With the their latest musical salvo, the noted trio Eight Strings and a Whistle has yet again established themselves as one of the most compelling Baroque/classical/Romantic trios on the scene today. Since 1998, this superb, acoustic, international coterie (featuring Suzanne Gilchrest on flute, Ina Litera on viola and Matt Goeke on cello) has collaborated with some of the world’s most significant contemporary chamber music composers and performing artists. Included in this new offering are intriguing, multi-movement works, with contributions from Mark Winges, Paul Théberge, Jorge Amado, Péter Köszeghym, Pamela Sklar and the transplendent John Newell.
First up is Winges’ Loki’s Lair and as the title would suggest, it is a haunting, mystical, mischievous and unpredictable work, to which the spare trio format lends itself magnificently. Litera and Goeke merge into a sinuous dance, punctuated by their dynamic arco and pizzicato skills – almost as if their human bodies had merged with the warm, wooden instruments themselves; and Gilchrest’s stirring flute work is resonant, contextual and a celebration of perfect pitch.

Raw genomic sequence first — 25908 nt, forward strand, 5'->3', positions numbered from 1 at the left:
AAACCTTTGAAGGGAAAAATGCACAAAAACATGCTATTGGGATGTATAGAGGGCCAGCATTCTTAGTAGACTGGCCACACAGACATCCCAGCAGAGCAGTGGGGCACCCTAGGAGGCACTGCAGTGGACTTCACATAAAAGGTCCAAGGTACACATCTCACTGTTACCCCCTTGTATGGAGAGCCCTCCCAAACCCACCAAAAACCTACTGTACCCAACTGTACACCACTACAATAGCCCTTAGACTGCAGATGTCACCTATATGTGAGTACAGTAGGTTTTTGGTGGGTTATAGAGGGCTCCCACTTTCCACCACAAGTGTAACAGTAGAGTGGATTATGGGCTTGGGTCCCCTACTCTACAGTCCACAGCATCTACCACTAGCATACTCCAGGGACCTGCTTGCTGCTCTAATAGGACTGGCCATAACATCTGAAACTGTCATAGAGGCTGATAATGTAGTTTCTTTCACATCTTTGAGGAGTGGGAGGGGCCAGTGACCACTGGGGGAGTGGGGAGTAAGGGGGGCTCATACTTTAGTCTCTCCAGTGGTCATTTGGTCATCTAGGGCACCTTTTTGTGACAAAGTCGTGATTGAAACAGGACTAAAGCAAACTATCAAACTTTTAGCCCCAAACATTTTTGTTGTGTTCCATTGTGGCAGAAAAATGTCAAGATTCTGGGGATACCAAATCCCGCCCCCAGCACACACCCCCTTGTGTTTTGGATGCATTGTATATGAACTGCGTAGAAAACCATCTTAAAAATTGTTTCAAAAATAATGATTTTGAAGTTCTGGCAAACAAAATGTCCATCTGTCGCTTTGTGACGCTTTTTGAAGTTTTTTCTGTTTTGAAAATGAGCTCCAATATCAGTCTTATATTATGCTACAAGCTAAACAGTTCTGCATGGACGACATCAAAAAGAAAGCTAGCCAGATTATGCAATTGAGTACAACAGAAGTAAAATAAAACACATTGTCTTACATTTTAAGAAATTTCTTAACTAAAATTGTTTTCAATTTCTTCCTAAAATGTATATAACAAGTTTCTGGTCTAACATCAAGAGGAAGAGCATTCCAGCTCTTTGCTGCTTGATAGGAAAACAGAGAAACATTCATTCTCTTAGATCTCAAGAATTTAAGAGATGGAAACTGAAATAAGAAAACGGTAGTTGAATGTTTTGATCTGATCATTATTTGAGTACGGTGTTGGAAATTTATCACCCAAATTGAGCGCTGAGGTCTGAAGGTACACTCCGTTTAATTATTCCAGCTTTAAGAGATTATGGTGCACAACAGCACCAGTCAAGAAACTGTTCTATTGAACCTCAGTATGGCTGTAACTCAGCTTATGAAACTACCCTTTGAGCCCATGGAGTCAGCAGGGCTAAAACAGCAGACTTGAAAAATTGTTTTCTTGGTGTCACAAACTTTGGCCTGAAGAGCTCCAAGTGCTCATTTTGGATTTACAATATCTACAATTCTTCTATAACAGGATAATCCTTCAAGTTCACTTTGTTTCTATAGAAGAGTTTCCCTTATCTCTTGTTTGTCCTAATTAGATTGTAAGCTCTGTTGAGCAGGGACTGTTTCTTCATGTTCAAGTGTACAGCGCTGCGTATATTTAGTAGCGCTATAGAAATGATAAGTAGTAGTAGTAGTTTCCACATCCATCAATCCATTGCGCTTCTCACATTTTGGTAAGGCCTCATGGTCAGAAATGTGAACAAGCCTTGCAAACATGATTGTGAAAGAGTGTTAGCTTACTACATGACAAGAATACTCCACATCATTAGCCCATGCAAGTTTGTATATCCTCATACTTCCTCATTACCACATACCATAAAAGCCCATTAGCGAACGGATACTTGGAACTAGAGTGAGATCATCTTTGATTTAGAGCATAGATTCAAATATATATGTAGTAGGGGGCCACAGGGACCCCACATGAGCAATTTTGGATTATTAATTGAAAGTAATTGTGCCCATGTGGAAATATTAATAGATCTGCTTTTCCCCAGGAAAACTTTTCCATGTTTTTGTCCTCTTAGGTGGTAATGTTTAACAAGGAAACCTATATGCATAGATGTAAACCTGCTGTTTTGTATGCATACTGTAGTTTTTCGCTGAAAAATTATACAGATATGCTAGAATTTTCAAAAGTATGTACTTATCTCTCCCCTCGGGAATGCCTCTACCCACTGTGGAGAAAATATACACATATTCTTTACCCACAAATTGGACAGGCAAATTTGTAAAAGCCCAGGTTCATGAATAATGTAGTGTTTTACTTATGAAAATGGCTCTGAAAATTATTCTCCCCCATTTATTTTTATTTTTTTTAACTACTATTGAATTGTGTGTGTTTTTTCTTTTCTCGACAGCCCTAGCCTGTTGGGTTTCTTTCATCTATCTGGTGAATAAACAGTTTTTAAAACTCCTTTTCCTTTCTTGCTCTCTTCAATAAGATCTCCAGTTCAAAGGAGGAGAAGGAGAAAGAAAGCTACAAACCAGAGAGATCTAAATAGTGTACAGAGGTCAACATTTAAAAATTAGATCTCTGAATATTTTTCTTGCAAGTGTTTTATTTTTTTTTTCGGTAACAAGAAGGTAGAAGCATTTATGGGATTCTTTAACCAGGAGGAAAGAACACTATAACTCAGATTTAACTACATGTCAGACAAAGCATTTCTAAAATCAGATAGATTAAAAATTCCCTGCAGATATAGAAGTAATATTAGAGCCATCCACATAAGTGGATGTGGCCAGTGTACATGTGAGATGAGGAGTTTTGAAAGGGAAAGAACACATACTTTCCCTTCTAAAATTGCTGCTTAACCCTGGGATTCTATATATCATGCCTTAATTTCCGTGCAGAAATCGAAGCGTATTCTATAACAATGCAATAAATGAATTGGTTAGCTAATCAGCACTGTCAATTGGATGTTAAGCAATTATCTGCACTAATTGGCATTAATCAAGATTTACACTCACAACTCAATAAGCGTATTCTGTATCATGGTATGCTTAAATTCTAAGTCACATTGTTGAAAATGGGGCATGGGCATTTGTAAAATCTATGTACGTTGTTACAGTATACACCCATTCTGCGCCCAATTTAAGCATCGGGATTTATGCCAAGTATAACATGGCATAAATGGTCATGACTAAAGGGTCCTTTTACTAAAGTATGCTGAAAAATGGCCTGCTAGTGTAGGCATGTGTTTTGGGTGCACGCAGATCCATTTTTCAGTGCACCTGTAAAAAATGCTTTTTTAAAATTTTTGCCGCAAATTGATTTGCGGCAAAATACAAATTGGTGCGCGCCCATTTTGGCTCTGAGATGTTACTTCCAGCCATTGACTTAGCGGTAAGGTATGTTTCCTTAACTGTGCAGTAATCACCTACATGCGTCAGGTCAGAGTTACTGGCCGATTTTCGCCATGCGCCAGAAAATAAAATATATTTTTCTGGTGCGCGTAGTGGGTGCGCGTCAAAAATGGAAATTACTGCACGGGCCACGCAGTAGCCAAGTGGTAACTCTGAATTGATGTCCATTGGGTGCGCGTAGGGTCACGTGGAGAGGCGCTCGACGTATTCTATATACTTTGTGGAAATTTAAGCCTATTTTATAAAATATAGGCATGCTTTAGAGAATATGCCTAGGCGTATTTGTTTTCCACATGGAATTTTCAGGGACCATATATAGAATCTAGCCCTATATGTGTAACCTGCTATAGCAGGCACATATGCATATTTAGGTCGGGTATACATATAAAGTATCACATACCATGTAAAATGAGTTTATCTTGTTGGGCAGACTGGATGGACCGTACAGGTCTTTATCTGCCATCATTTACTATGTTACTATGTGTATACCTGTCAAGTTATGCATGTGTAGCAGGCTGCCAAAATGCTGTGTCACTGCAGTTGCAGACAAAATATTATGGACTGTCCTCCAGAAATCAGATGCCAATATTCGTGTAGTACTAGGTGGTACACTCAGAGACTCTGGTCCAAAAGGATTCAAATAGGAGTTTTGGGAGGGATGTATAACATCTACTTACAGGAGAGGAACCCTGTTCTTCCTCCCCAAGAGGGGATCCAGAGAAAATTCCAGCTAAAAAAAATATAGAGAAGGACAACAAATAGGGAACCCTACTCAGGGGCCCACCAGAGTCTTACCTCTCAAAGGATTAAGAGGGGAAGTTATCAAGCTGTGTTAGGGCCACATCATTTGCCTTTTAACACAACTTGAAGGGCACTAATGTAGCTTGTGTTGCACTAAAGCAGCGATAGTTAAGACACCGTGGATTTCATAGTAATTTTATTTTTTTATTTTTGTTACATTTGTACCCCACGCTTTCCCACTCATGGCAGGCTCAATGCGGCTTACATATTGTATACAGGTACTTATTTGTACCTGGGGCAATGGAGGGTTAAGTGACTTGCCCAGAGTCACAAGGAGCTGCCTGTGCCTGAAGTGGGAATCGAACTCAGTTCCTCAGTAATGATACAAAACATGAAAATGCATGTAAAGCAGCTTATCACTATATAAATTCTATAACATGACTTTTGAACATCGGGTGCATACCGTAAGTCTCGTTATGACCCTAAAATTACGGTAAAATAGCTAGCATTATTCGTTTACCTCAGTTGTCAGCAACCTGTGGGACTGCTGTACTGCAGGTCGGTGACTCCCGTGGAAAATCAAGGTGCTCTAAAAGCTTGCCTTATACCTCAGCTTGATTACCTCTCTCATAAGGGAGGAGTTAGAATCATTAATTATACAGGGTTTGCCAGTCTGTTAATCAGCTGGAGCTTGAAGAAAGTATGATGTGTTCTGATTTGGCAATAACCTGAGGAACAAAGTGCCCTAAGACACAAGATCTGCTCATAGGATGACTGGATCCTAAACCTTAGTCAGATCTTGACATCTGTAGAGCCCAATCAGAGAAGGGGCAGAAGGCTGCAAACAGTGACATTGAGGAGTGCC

Théberge’s six-movement Maqām brazenly dips into our ancient engrams, seemingly exploring our proto-human awe, reverence and also fear of the natural world. The trio effortlessly bobs and weaves through complex modalities on this stunning musical odyssey. Sklar’s Two Journeys is an intimate, soul voyage in two movements: Third Eye and The Inward Journey, both of heartrending beauty… manifested by Gilchrest’s rich flute artistry.
The dissonant and challenging title track was born out of the mind of American contemporary composer Newell, and is a glorious standout on this thought provoking, brilliantly conceived and thrillingly performed recording.